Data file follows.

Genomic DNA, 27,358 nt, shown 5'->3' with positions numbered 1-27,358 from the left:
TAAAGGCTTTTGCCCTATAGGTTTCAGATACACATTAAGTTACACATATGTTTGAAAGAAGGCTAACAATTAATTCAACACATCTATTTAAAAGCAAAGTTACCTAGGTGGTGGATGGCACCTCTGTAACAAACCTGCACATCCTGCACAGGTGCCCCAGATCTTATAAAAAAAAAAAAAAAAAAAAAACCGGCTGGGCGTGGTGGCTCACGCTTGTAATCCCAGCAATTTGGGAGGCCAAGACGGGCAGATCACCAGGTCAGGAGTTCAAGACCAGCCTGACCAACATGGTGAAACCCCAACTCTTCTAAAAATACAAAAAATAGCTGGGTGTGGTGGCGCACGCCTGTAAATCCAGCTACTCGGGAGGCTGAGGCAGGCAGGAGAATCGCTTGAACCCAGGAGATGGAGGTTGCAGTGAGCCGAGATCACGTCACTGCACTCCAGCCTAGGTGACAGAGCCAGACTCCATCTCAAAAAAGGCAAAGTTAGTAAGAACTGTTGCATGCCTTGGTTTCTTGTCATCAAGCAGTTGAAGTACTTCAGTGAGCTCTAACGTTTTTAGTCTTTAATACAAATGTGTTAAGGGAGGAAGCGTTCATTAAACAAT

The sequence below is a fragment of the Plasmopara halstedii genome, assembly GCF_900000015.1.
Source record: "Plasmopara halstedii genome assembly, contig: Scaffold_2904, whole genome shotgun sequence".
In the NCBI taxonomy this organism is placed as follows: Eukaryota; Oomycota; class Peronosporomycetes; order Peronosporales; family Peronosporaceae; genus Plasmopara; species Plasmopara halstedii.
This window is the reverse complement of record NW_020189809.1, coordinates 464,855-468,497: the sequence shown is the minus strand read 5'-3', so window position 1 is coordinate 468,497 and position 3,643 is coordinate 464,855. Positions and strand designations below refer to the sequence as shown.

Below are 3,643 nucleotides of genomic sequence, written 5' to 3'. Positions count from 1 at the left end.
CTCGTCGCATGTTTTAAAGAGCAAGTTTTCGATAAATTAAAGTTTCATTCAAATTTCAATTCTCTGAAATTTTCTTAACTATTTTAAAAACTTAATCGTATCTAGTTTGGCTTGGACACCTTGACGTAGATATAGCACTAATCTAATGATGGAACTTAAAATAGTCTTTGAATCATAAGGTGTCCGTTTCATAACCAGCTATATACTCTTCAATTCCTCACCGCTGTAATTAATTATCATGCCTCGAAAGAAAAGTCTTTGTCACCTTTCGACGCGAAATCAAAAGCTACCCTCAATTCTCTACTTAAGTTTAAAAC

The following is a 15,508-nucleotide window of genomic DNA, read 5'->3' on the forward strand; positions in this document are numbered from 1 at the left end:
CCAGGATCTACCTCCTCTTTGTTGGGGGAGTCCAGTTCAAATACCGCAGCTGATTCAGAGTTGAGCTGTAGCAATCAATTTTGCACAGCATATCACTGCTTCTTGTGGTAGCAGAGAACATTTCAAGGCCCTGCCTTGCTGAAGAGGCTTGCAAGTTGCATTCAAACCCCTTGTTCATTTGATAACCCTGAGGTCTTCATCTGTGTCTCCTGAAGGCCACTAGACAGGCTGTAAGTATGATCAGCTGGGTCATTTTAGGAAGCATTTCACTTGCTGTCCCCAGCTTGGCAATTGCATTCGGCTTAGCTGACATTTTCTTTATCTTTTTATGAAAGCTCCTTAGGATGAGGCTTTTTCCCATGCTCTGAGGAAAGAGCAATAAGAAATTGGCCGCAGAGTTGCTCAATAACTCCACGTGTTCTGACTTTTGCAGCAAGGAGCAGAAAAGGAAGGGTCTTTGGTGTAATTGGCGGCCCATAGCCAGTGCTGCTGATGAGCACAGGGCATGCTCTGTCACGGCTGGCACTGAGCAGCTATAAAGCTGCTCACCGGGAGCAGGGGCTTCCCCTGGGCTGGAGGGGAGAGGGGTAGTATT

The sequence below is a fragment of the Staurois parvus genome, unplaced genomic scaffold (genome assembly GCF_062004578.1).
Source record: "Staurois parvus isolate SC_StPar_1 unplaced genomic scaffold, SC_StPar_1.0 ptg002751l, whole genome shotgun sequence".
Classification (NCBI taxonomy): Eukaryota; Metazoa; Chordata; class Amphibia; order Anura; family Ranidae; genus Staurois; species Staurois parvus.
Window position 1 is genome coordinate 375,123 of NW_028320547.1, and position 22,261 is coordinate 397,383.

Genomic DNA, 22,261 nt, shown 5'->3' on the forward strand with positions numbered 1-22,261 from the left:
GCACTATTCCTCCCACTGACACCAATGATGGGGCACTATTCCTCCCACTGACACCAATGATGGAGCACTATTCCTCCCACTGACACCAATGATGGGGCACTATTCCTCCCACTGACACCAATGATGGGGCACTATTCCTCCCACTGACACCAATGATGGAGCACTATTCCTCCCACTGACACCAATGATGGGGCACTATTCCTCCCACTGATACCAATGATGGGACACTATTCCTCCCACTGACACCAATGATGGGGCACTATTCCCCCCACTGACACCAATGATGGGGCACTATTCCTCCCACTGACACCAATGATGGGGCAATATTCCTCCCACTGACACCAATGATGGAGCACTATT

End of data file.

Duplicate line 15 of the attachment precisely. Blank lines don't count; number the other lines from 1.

Genomic DNA, 22,261 nt, shown 5'->3' on the forward strand with positions numbered 1-22,261 from the left: